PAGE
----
It pays to reduce stress Featured

8:00pm EDT October 26, 2008

Do you think employees leave your company for better pay or more robust benefits? If you answered yes to that question, then you aren’t alone. According to the “2008 Global Strategic Rewards Survey” conducted by Watson Wyatt Worldwide, work-place stress is one of the top reasons employees say they leave organizations, but stress doesn’t even register as one of the top five reasons employers cite as causes of employee resignations. The survey demonstrates that organizations applying an integrated approach to reward and manage talent have an advantage in attracting, engaging and retaining the talent they need to succeed in their markets and outperform peers.

“Some of the myths that employers subscribe to are the reasons why employees come and go,” says Laurie Bienstock, U.S. practice director for Strategic Rewards for Watson Wyatt Worldwide. “Once they understand the impact of stress in the workplace, employers can reshape their employee value proposition and take steps to attract and retain top performers.”

Smart Business spoke with Bienstock about reducing workplace stress.

What are the top causes of workplace stress cited by employees?

According to the survey, employees are most stressed about the day-to-day challenges associated with their jobs, more specifically the increasing expectation to do more with less. Here’s what employees mentioned as the most frequent causes of stress:

  • Job definition — Unclear or unrealistic performance expectations cause stress, along with unrealistic workloads, inadequate training and poorly defined work processes.

  • Work group environment — A lack of teamwork and/or a lack of staff to perform their job duties create workplace stress.

  • Supervisor — Employees were split about how supervisors contribute to work-place stress. Low performers said their supervisor was a cause of workplace stress whereas top performers more frequently cited poorly defined work processes, not their supervisor, as a reason for stress.

In times of economic uncertainty, it’s even more important to ensure employees are engaged and have the resources needed to do their work. If organizations are forced to reduce their work force, they must be careful not to expect the employees left behind to do the jobs of those who have left — this creates excessive stress and may impact retention, particularly as the economy rebounds.

What actions have organizations taken to combat stress and which are most effective?

Organizations report taking these steps, with some being more effective than others:

  • Strengthen performance management. Clarifying job definition and defining realistic performance expectations through their performance management systems is viewed as highly effective in reducing stress, according to more than half of the survey participants.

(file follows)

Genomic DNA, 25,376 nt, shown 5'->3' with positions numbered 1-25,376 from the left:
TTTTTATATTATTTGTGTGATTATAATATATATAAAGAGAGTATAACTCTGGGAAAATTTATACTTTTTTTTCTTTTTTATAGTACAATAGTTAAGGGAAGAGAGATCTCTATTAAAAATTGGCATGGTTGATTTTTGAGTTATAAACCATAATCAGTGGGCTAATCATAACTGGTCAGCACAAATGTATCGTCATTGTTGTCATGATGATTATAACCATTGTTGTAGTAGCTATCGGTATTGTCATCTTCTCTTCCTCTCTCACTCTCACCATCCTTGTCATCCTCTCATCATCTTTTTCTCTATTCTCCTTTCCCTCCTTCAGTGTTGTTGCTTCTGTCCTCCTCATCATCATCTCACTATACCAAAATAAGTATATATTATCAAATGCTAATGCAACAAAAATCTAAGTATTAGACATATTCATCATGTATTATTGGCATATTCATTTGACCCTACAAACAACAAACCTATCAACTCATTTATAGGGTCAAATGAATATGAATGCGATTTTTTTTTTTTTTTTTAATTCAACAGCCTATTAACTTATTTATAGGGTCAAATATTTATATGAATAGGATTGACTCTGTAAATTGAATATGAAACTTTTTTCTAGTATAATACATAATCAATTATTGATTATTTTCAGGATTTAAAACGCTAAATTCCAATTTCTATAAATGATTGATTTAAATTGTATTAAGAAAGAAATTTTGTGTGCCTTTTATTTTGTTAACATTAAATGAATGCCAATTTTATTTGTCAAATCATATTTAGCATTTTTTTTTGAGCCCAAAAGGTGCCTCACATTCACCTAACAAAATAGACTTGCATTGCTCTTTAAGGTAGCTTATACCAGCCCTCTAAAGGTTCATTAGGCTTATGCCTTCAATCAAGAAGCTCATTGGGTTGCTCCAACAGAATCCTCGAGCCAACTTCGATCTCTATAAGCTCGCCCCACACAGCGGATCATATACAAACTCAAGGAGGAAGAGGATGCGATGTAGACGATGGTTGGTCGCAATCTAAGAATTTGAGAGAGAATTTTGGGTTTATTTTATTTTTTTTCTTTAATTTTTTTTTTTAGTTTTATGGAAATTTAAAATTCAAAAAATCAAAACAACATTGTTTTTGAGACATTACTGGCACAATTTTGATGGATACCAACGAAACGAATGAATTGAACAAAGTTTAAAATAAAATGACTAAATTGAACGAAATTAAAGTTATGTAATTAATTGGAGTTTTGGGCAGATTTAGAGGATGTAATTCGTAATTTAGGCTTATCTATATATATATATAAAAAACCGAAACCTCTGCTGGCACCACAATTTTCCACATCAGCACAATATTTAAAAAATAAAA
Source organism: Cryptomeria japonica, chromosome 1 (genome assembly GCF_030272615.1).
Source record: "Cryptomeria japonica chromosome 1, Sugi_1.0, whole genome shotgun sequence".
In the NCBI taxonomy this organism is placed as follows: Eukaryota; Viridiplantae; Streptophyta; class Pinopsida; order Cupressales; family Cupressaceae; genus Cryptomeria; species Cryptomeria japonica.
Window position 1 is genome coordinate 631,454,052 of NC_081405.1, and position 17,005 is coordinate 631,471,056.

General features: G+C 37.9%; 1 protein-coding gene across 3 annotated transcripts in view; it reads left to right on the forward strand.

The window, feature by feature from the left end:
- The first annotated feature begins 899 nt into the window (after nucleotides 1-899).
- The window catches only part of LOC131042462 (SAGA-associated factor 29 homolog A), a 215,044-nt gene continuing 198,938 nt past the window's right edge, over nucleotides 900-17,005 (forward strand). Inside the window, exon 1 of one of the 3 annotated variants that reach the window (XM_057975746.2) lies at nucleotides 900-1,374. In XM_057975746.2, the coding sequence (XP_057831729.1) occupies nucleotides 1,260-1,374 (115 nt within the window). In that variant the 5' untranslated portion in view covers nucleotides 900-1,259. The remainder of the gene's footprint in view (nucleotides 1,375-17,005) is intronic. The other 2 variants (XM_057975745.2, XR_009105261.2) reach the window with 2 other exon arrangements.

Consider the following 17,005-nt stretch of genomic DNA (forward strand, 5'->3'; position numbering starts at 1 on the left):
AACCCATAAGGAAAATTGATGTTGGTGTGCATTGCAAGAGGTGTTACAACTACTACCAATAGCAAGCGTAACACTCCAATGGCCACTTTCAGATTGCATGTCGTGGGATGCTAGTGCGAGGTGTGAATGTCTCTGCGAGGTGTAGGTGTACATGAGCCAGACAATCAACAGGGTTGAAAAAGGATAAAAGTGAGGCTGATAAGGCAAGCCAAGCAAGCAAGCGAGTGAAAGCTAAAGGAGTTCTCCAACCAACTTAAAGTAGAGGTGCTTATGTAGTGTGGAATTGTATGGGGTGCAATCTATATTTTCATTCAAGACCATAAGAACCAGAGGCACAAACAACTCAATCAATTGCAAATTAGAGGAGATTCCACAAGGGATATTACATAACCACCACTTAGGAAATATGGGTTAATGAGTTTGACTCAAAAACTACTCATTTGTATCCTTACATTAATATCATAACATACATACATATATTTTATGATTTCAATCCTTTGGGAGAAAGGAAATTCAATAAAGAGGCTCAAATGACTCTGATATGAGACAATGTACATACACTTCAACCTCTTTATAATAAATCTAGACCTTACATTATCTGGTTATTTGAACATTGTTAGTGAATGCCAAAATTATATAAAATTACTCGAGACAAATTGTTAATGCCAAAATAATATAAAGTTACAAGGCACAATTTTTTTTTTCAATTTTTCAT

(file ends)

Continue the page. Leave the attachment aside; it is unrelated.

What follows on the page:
• Improve management communication. While many companies have instituted more frequent management communication around corporate goals and the company’s performance, the tactic was not reported as highly effective in reducing stress.

  • Re-engineer job processes. Re-engineering work flow and processes was highly effective in reducing stress.

  • Improve training. More than half of the surveyed companies increased the availability of employee training, but training was cited as one of the least effective methodologies for combating stress.

  • Flexible work schedules. While almost 60 percent of organizations indicate they are making it possible for employees to have a healthy, comfortable balance between work and personal lives, only 50 percent of employees agree. Flexible scheduling is the most common tool employers are using to facilitate work-life balance, with work-at-home/remote policy and adjusted staffing levels common around the world, as well.

Why is an integrated approach to rewards and talent management effective in reducing stress?

An integrated approach ensures that the programs and processes in place at your organization align with your business strategy as well as the needs of your current and future work force. This includes creating and living up to a compelling employee value proposition. By implementing a holistic approach to rewards and talent management that drives business results, aligns pay with performance, promotes healthy work-life balance and integrates employee learning and succession planning, employers drive employee engagement (which reduces stress) and achieve higher productivity.

Are there other benefits for employers?

Employers benefit from other soft cost reductions as a result of lower employee turnover such as decreased recruiting and retraining costs and sustained productivity levels. According to the survey, companies that take an integrated approach to reward and manage talent are less likely to experience problems attracting critical-skill employees (20 percent less likely) and top-performing employees (25 percent less likely); have less trouble trouble retaining critical-skill employees (33 percent less likely) and top-performing employees (18 percent less likely); and are 18 percent more likely to be among the top financially performing organizations.

LAURIE BIENSTOCK is the U.S. practice director for Strategic Rewards for Watson Wyatt Worldwide. Reach her at (415) 733-4311 or laurie.bienstock@watsonwyatt.com.